needs additional citations for verification
( August 2018)
1909 cartoon in
shows (clockwise) US, Germany, Britain, France and Japan engaged in naval race in a "no limit" game.
national personification is an anthropomorphic personification of a nation or its people. It may appear in political cartoons and propaganda. As a personification it cannot be a real person, of the Father of the Nation type, or one from ancient history who is believed to have been real.
Some early personifications in the Western world tended to be national manifestations of the majestic wisdom and war goddess
Minerva/ Athena, and often took the Latin name of the ancient Roman province. Examples of this type include Britannia, Germania, Hibernia, Helvetia and Polonia. Examples of personifications of the Goddess of Liberty include Marianne, the Statue of Liberty ( Liberty Enlightening the World), and many examples of United States coinage. Another ancient model was Roma, a female deity who personified the city of Rome and more broadly, the Roman state, and who was revived in the 20th Century as the personification of Mussolini's " New Roman Empire". Examples of representations of the everyman or citizenry in addition to the nation itself are Deutscher Michel, John Bull and Uncle Sam.
Personifications by country or territory [ edit ]
Animal used for the same purpose
Mother Albania ( Nëna Shqipëria)
Personification of the Americas
Effigy of the Republic/Liberty/Progress/Fatherland, Gaucho
Mother Armenia ( Mayr Hayastan; lit. "Mother Hayastan")
Little Boy from Manly
Bangamata (lit. Mother Bengal);
( Joy Bangla Bengali: জয় বাংলা; meaning "Victory to Bengal") was the slogan and war cry of the Mukti Bahini that fought for the independence of Bangladesh during the Bangladesh Liberation War in 1971.
 Bengal tiger.
La Belgique or Belgica.
; the Efígie da República (only in Bandeirante São Paulo State); the Candango (in Brasília); the
Gaúcho (in Rio Grande do Sul)
Preah Thong and Neang Neak
Mountie,  Johnny Canuck,  Le Vieux de '37 (French Canada), Canada Bereft also known as Mother Canada (at the Canadian National Vimy Memorial)
Roto, El Huaso, La Carmela, Doña Juanita (an average Chilean woman from the countryside), Moya (a common surname used as N.N.)
China and Taiwan
Čechie, Czech Vašek, Svejk.
double-tailed Czech lion
Holger Danske, Mor Danmark
Mother of the World (
Om El Donia)
Monumento al Divino Salvador del Mundo
Europa regina Zeus as a white bull
Finnish Maiden ( Suomi-neito)
"Mother of a Georgian" ( Kartvlis Deda)
Germania, Deutscher Michel
Bavaria, Berlin: Berolina, Brunswick: Brunonia, Franconia: Franconia, Hamburg: Hammonia, Prussia: Borussia, Palatinate: Palatia, Saxony: Saxonia
Ezili Dantor, Katrin (based on the real life Haitian hero, Catherine Flon)
Lady of Hungaria
Lady of the Mountains ( Fjallkonan)
Bharat Mata ("Mother India")
Indian tiger, Indian elephant
Lion and Sun
Ériu, Banba, Fódla, Kathleen Ni Houlihan, Hibernia, The Old Woman of Beare
Italia Turrita, Roma (under Mussolini)
Samurai, Emperor Jimmu
Green Pheasant, Koi
Korea ( North Korea and South Korea)
Dangun, Ungnyeo, Yangban
Korean Tiger, Chollima
Pak Belang. Malay for "Uncle Stripes" in the form of Malayan Tiger, used to represent courage and bravery.
 Malayan tiger
Alegoría de la Patria Mexicana ( es), La China Poblana
Lovćen, Mother Montenegro
Dutch Republic Lion
Mother Macedonia 
Mother Norway, stereotyp. Ola Nordmann & Kari Nordmann, hist. Nór
chalán, La Madre Patria
Ináng Bayan, Filipinas,
Juan dela Cruz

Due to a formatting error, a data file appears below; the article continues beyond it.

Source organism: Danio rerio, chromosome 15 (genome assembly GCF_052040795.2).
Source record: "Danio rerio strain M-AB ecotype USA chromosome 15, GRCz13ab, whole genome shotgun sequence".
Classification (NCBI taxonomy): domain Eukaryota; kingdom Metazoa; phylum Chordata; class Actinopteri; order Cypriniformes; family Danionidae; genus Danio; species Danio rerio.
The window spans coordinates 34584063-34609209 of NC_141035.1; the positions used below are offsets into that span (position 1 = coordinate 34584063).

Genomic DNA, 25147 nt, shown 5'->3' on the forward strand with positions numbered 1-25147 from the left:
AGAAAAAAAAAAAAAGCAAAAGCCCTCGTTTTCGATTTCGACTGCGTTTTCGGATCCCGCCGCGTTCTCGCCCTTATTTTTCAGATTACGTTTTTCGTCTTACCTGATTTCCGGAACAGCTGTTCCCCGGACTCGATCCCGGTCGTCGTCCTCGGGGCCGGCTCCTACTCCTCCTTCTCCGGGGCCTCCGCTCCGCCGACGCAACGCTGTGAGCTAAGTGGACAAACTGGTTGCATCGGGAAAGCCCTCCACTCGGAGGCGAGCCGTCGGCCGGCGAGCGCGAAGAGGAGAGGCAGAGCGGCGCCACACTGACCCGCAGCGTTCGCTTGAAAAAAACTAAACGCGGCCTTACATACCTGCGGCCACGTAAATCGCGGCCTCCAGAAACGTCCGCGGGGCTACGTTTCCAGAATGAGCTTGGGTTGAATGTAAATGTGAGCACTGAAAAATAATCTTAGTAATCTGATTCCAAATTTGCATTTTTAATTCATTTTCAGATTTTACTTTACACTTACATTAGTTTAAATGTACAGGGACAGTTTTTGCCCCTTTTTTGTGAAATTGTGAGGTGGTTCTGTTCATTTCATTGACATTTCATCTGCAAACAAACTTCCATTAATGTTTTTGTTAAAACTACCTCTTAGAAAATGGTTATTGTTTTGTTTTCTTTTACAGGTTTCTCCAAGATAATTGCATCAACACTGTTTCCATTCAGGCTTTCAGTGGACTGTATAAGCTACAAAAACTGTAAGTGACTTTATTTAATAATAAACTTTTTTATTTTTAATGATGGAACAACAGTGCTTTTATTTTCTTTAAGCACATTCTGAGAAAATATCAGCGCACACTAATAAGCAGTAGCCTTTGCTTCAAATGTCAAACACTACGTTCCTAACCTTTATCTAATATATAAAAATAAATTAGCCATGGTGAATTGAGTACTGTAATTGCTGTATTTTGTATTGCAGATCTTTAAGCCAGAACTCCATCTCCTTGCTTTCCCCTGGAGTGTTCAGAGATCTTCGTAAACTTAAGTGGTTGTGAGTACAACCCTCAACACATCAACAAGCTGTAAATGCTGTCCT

Polonia, Polandball (online political cartoons)
, Zé Povinho (National Self), Eu nacional Republic effigy, Guardian Angel of Portugal
Mother Russia/Mother Motherland
Mother Serbia, Kosovo Maiden
Kranjski Janez ("John from Carniola", an average man from Slovenia's central region), Peter Klepec
Sri Lanka Matha
Mama Sranan ( Mother Suriname), a 1965 sculpture by Jozeph Klas in the center of Paramaribo, of a mother figure holding five children representing Suriname's ethnic groups in her arms.
Mother Svea, Svenne Svensson
Siam Devadhiraj (พระสยามเทวาธิราช "The guardian angel of Siam"), Thailand
Britannia (United Kingdom), John Bull ( England), Dame Wales ( Wales)
The Lion and the Unicorn (England and Scotland), Welsh dragon (Wales)
Uncle Sam (government personification), Lady Liberty, Columbia, Johnny Rebel ( The South, obsolete), Billy Yank ( The North, obsolete), Brother Jonathan ( New England, obsolete)
Bald Eagle, Timber rattlesnake (American Revolution, obsolete)
Personification of Uruguay
The Four Immortals
See also [ edit ]
References [ edit ]
^ Eric Hobsbawm, "Mass-Producing Traditions: Europe, 1870-1914," in Eric Hobsbawm and Terence Ranger, eds.,
The Invention of Tradition (Cambridge, 1983), 263-307.
Ahmed, Salahuddin (2004). . APH Publishing. p. 310. Bangladesh: Past and Present ISBN 8176484695 . Retrieved . July 11, 2012
"NATIONAL SYMBOLS". Bangladesh Tourism Board. Bangladesh: Ministry of Civil Aviation & Tourism.
McGill, Robert (2017). . McGill-Queen's Press. p. 37. War Is Here: The Vietnam War and Canadian Literature ISBN 9780773551589 . Retrieved . 17 May 2019
Barber, Katherine (2007). Only in Canada You Say: A Treasury of Canadian Language. Oxford University Press Canada. p. 70. ISBN . 9780195427073
^ O'Rourke Murphy, M. & MacKillop, J. (2006).
An Irish Literature Reader: Poetry, Prose, Drama.
Minahan, James B. (2009). The Complete Guide to National Symbols and Emblems. Greenwood. p. 101. ISBN . 978-0313344961
"A Manifesto from the Provisional Government of Macedonia". 1881. Our mother Macedonia became now as a widow, lonely and deserted by her sons. She does not fly the banner of the victorious Macedonian army
Bulgarian graphic representation of Bulgaria, East Rumelia and North Macedonia
Further reading [ edit ]
Lionel Gossman. "Making of a Romantic Icon: The Religious Context of Friedrich Overbeck's 'Italia und Germania.'" American Philosophical Society, 2007. ISBN 0-87169-975-3. 
External links [ edit ]